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Topic: multiplexing with pwm? (Read 6073 times) previous topic - next topic

Grumpy_Mike

The FETs look OK but are a bit overkill for a few LEDs. The darlingtons invert, that is a high on the input causes the transistor to turn on. With the LED in the collector then this inverts.
With any transistor you are back to using a series resistor to determine the current through the LED.

mrboni

Can I use this instead? - http://users.telenet.be/davshomepage/current-source.htm

Will it perform the amplification as well or will I need to use it with a transistor?

If so how would the outputs of the 5940 connect with it?


Cheers

Grumpy_Mike

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Can I use this instead?

No, that is a constant current driver. It is not what you need.

mrboni

But can't I use 5940 > non inverting transistor setup > constant current driver ?

mrboni

This says it supports pwm http://www.instructables.com/id/Super-simple-high-power-LED-driver/

would it not work with the setup I just mentioned?

mrboni

like this

Grumpy_Mike

No, there is nothing to make the three parallel strings of LEDs share the current.

mrboni

I'm not planning to use that led arrangment, the image was ripped from that instructables link.

I'm thinking a single one of these or similar  http://uk.farnell.com/lumileds/lxml-pwc2/led-rebel-es-high-power/dp/1834323 in place of those parallel strings

Grumpy_Mike

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I'm not planning to use that led arrangment

Then don't ask if that circuit will work.  :0

If you replace those LEDs with that one LED it will work providing the current is correct, you don't say what current you want to use. Also it (the LED) will get very hot and need some form of heat sink.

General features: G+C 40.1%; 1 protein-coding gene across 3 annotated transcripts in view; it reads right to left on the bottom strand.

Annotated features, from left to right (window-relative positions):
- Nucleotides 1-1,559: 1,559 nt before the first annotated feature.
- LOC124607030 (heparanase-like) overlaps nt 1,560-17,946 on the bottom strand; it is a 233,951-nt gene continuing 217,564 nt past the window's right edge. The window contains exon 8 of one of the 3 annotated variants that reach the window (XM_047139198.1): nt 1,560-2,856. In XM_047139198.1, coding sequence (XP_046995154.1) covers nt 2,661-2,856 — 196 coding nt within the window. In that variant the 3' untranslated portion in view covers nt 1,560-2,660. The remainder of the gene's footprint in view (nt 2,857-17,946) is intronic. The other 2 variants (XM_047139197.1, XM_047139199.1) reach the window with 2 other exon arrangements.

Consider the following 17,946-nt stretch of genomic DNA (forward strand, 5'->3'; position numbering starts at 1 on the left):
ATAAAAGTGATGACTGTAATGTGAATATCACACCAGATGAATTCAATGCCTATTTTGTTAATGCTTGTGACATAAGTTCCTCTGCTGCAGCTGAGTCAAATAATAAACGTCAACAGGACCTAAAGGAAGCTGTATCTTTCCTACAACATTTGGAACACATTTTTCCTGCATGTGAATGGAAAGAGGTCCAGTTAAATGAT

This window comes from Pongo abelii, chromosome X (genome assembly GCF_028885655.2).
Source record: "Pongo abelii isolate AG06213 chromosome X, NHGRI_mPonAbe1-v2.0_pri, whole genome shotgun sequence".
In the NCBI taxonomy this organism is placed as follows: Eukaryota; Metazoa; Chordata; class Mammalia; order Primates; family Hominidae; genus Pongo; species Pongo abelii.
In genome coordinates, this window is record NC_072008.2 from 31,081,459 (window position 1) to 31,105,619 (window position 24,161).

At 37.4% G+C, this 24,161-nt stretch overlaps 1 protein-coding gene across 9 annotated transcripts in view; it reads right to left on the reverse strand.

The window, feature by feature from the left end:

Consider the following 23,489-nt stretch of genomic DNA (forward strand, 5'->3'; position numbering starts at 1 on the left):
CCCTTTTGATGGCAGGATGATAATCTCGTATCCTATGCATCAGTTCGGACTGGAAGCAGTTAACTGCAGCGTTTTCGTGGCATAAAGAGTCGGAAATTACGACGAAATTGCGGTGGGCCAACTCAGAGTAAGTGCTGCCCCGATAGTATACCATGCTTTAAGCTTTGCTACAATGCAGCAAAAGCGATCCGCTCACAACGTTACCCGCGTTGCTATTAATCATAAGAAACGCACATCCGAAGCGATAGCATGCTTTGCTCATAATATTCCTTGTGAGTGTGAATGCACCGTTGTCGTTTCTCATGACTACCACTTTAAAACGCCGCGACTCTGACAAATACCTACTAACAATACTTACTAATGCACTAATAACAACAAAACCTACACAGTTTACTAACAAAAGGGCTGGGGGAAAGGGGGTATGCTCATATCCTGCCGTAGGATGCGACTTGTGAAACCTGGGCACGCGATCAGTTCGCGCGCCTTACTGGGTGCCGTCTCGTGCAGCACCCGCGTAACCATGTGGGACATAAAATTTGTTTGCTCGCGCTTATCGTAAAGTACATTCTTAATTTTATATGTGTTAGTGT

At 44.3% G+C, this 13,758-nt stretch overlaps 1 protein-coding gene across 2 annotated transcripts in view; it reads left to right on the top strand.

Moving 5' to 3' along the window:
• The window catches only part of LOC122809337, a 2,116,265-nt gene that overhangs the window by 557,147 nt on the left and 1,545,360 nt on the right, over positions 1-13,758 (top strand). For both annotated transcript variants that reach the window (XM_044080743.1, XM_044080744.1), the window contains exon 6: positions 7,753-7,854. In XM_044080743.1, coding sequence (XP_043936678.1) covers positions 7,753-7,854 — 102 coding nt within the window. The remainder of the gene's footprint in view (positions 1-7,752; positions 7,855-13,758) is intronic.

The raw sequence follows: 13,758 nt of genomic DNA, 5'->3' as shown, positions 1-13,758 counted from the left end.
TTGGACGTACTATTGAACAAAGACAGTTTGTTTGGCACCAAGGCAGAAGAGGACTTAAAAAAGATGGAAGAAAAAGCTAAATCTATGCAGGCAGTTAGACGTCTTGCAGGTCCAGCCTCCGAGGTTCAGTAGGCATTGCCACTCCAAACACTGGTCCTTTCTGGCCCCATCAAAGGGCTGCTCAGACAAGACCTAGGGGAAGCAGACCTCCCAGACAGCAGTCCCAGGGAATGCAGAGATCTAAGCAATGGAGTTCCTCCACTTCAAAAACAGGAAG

mrboni

haha  alright Grumpy!

Could've been clearer :)


Think I'm comfortable working out the resistor and regulator values for a particular current.

Presumably I can find arrayed versions of the regulator, transistor, and resistor to make a more compact multi channel version of this circuit.

Yay think I 'm finally there!

mrboni

Testing the circuit in the image above (but with only one led), changing the voltage going into the lm317 affects the current going through the led. 

I thought that the lm317 will keep a constant reference voltage output regardless of input voltage (within limits) which means the current going through the led remains constant.....?

Is something amiss?

mrboni

By output reference voltage I mean that between the vOut and Adjust pins

Grumpy_Mike

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I thought that the lm317 will keep a constant reference voltage output regardless of input voltage (within limits)

Yes it will, what limits were you changing the input voltage over. It is likely that you are not yet into the limiting area of the characteristic. Have you tried some voltage measurements? You need to look at the voltage across that resistor.

You could try a larger value, as you increase the input voltage the voltage across the resistor will increase until it plateaus.

Also look at the signal with an oscilloscope the system might be oscillating with no capacitors to stableise it.

mrboni

Hi Grumpy.

I think it's ok. I thought the voltage drop of the lm317 was less than what it is. I now get consistent current when the voltage is over 6.5 volts (~3 for the led and ~3 for the lm317)

Thing is, I have removed the transistor and pwm source, and I'm getting a much higher current going through the led than expected.


I'm using a 1.7ohm (tested) resistor between the adj and vout pins, and as I understand it the calculation is

1.25volts (regulated voltage) / 1.7ohms = 0.735Amps

whereas I'm getting 1.03A through the led....


Any idea where I'm going wrong?

Grumpy_Mike

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I'm using a 1.7ohm (tested) resistor

It might be the accuracy of your test instrument. This is a very low resistance and most medium cost meters don 't do too well down there.
There is a spread of voltages on the LM317 from 1.2 to 1.3V but this would not be enough for the discrepancy you see. Also this voltage is temperature dependent but again I don't see it moving by that much.
That is an odd resistor value how did you get it?

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